well suddenly this at least partially explains why so many of us are so bad at taking compliments


· · Mastodon Twitter Crossposter · 9 · 87 · 100


oh yeah, it's an eye opener. (also explains why negging is so novel and as a result effective sometimes, if you're given to wild leaps of speculative microsociology as I am)

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out of all the aspects of millennial-bashing, i think the one that
most confuses me is the “millennials all got trophies as a kid, so
now they're all self-centered narcissists” theory

like— kids are pretty smart, y'all. they can see that every kid on
the team gets a trophy and is told they did a good job; they can
also see that not every kid on the team deserves a trophy, and
not everyone did do a good job

the logical conclusion to draw from this is not “i'm great and i
deserve praise’— it's “no matter how mediocre i am, people will
stil praise me to make me feel better, so i can't trust any
compliments or accolades i receive”

this is not a recipe for overconfidence and narcissism. itis a
recipe for constant self-guessing, low self-esteem, and a distrust
of one’s own abilities and skills.

where did this whole “ugh millennials think their so-so work is.
super great" thing even come from it is a goddamn mystery

what fucking kills me is, yeah, maybe we got the trophies, but who
gave them out

this is not a recipe for overconfidence and narcissism. it is a recipe for
constant self-guessing, low self-esteem, and a distrust of one’s own
abilities and skills.

Which is pretty much what mental health practitioners observe happening

It's also what I observed happening as a singing teacher: the older kids
literally would not believe a positive word I said until I had proved I would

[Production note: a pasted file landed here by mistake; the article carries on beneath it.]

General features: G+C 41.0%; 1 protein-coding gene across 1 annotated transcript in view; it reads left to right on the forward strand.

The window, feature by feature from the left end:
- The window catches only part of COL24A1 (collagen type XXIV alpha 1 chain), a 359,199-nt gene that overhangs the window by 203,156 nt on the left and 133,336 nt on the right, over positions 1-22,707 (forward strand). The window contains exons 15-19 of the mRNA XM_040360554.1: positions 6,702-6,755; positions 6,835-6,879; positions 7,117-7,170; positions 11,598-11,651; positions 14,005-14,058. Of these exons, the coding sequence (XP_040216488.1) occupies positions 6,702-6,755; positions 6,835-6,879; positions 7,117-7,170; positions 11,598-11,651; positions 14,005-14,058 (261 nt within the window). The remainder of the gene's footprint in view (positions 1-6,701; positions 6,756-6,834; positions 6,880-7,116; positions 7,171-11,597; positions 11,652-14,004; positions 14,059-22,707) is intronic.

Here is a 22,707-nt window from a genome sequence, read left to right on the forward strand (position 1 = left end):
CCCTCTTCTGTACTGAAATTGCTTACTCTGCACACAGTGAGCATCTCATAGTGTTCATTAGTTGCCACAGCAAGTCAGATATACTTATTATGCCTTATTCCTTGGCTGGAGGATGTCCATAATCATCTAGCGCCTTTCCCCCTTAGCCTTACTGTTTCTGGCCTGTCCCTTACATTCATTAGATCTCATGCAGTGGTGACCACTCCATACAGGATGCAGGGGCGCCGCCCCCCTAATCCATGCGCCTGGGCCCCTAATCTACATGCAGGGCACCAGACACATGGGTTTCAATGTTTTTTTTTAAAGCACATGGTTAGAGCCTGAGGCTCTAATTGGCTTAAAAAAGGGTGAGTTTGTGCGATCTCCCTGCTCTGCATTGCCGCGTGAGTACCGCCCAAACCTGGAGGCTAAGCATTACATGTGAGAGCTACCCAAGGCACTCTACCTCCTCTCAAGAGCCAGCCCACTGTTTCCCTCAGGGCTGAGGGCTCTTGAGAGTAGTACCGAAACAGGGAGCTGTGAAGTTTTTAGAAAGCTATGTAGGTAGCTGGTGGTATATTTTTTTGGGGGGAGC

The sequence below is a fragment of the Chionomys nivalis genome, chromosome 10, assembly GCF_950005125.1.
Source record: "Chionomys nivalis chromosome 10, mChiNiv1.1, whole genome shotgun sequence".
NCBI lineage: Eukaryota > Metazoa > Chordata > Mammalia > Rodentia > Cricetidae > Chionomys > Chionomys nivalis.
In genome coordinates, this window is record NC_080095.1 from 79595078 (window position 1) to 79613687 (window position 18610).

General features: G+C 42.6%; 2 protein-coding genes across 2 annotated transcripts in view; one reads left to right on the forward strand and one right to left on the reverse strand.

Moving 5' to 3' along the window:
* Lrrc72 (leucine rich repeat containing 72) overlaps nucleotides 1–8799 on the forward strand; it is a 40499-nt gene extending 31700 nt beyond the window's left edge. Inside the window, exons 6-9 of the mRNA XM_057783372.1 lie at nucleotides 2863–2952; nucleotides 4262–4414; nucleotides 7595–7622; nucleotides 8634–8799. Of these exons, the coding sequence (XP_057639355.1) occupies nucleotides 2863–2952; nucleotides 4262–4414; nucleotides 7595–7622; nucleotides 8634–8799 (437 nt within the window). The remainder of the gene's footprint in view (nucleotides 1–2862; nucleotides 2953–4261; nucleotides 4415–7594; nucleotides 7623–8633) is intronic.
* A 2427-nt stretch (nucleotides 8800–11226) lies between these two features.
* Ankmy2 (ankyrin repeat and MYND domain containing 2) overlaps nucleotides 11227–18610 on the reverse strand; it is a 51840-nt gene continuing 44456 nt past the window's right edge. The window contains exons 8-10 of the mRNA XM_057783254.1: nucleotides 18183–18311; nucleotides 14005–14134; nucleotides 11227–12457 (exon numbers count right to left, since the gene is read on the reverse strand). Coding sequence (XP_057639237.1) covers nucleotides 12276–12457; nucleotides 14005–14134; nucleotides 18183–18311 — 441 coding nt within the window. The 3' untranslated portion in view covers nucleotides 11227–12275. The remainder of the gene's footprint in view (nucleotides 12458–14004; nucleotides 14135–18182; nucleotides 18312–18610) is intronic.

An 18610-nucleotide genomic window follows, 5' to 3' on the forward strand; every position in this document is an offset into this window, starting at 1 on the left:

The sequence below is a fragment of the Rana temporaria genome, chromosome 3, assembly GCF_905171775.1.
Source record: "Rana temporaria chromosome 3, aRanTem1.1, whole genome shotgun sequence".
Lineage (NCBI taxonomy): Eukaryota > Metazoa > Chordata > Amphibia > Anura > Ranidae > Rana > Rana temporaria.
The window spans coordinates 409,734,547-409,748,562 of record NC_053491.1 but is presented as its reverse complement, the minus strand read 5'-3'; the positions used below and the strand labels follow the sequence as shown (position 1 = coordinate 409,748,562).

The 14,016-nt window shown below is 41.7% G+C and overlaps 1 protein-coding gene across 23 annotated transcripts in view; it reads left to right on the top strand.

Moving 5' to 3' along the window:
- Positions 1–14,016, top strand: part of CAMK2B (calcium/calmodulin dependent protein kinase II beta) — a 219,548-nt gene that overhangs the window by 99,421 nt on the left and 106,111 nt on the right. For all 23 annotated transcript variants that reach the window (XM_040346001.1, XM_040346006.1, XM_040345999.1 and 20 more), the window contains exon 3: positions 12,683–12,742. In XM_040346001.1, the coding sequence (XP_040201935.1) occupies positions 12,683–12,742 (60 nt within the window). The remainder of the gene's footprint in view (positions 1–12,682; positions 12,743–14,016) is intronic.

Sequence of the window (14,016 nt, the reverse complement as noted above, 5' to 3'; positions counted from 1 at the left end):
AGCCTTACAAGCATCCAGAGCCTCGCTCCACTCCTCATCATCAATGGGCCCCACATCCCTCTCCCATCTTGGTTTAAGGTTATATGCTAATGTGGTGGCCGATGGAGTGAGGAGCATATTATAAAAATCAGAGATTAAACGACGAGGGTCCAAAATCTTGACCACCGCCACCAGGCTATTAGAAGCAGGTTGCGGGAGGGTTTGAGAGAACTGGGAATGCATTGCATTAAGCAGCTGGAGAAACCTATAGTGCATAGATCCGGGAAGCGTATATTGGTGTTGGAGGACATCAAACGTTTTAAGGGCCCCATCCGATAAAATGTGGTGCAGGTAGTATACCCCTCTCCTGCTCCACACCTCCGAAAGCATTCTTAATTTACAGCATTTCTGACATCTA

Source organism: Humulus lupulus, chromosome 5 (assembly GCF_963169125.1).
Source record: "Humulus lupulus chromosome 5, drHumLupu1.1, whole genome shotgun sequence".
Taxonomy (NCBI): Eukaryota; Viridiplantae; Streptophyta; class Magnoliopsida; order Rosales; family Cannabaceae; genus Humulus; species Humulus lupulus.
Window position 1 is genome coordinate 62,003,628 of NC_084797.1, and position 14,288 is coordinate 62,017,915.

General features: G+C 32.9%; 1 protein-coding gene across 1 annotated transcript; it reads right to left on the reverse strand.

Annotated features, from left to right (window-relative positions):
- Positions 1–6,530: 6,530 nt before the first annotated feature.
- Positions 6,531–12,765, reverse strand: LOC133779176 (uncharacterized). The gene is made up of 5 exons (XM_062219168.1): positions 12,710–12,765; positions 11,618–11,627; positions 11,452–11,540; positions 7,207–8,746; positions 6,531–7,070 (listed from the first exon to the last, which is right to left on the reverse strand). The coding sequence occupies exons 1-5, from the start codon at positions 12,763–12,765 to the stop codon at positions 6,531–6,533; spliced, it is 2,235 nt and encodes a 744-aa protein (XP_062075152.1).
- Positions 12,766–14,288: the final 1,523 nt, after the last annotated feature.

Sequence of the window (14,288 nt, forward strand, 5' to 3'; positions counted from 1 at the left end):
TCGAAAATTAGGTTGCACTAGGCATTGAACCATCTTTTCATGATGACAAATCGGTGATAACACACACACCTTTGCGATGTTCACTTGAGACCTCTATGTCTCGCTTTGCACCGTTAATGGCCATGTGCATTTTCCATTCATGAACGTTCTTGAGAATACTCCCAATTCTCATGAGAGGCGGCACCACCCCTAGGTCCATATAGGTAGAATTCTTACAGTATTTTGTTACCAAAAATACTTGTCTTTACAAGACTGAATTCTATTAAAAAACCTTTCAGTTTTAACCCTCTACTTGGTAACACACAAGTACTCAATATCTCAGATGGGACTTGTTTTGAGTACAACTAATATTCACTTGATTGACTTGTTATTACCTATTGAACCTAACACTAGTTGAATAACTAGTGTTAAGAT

tell them they screwed up/had done badly/etc. I did so in as useful a way
as possible ("So this passage. We really need to work on this passage. A
lot. This passage is not good yet.”), but with almost every adolescent I
taught I had to prove I would give them straight-up criticism before they
would parse my praise as anything other than meaningless “the grownups
always do this" noise.

@nex3 Tumblr link that includes the pictured: (I was going to link directly to last-snowfall's reblog but the link was dead)

"Which is pretty much what mental health practitioners observe happening" link:

@nex3 On the "who gave the trophies out" point: I remember an awards ceremony at the end of 8th grade (so, mid '90s). I got called up again and again to receive certificates for things I had already been awarded for, like getting a prize for having placed in the statewide French-club competition. This bothered me --- I did the things for fun, and I'd already gotten the dang ribbon --- and made it pretty clear that the adults were giving us awards for their own gratification.

@nex3 I'm glad that somebody else in that :birdsite: thread remembers the MST3K short which had participation trophies ("prizes fer tryin'") in 1949:

@nex3 I'll have to keep this in mind next time I'm looking for critique. When I'm doing well enough at something for any length of time, I worry that I'm just unable to see the mistakes I'm making and nobody's willing to tell me.

It might also explain why I sometimes seek out criticism when I don't feel like I can trust someone - it's a request to prove to me you care enough about how I feel and my desires for self improvement to go beyond a "you're fine." Especially if I wasn't told in the past when I messed up and found out later.

@digitalfox yep, I've been there for sure. that breakdown of trust is hard to shake

@nex3 "self-centered narcissists" sounds like boomer projection

@nex3 participation trophies were always about the self esteem of the parents, not the kids, in my opinion.

@ccppurcell @nex3 I'm Gen X; one year in elementary school they wouldn't let me enter the science fair because I had won it too many times already.

My mother is a boomer I guess? and was told by her singing teacher that "some birds are nightingales, others are just to look pretty".

@nex3 now, an extra twist: in some cultures, it's considered normal and polite to never give honest feedback and to praise even poor performances, while also being just as cryptic when things were done right. Not now or during the last decades, but by centuries.

@nex3 +
Some of us were safe from the consequences by virtue of a non-competitive culture on other aspects (like the whole lateness and siesta thing), but just think on the British! They were collectively anxious and depressive way before we had the words to describe that. The mix between protestant work ethic and attenuation rusts the mind and makes you paranoid.

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